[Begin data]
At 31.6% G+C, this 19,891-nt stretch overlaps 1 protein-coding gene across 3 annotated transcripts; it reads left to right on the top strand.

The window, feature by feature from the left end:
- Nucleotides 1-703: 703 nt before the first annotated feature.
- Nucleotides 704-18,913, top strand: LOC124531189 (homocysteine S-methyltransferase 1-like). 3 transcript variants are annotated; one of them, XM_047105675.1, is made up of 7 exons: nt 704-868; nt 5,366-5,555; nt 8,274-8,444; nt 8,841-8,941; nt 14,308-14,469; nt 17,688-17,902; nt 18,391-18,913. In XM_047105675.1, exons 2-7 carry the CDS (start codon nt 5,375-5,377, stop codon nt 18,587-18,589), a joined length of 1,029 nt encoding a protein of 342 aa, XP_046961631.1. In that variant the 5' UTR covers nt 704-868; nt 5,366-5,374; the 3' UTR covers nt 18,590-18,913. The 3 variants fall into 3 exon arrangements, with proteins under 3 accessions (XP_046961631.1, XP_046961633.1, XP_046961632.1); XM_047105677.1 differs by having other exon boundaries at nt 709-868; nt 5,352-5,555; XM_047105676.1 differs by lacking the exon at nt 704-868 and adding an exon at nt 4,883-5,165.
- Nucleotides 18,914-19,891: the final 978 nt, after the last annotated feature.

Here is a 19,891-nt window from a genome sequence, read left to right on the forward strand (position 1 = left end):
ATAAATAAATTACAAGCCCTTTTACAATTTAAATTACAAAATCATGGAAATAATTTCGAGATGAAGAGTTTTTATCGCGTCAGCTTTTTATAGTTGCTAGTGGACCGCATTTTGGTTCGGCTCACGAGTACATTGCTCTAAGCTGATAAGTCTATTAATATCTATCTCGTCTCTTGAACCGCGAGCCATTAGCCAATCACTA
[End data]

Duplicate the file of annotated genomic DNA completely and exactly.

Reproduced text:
At 31.6% G+C, this 19,891-nt stretch overlaps 1 protein-coding gene across 3 annotated transcripts; it reads left to right on the top strand.

The window, feature by feature from the left end:
- Nucleotides 1-703: 703 nt before the first annotated feature.
- Nucleotides 704-18,913, top strand: LOC124531189 (homocysteine S-methyltransferase 1-like). 3 transcript variants are annotated; one of them, XM_047105675.1, is made up of 7 exons: nt 704-868; nt 5,366-5,555; nt 8,274-8,444; nt 8,841-8,941; nt 14,308-14,469; nt 17,688-17,902; nt 18,391-18,913. In XM_047105675.1, exons 2-7 carry the CDS (start codon nt 5,375-5,377, stop codon nt 18,587-18,589), a joined length of 1,029 nt encoding a protein of 342 aa, XP_046961631.1. In that variant the 5' UTR covers nt 704-868; nt 5,366-5,374; the 3' UTR covers nt 18,590-18,913. The 3 variants fall into 3 exon arrangements, with proteins under 3 accessions (XP_046961631.1, XP_046961633.1, XP_046961632.1); XM_047105677.1 differs by having other exon boundaries at nt 709-868; nt 5,352-5,555; XM_047105676.1 differs by lacking the exon at nt 704-868 and adding an exon at nt 4,883-5,165.
- Nucleotides 18,914-19,891: the final 978 nt, after the last annotated feature.

Here is a 19,891-nt window from a genome sequence, read left to right on the forward strand (position 1 = left end):
ATAAATAAATTACAAGCCCTTTTACAATTTAAATTACAAAATCATGGAAATAATTTCGAGATGAAGAGTTTTTATCGCGTCAGCTTTTTATAGTTGCTAGTGGACCGCATTTTGGTTCGGCTCACGAGTACATTGCTCTAAGCTGATAAGTCTATTAATATCTATCTCGTCTCTTGAACCGCGAGCCATTAGCCAATCACTA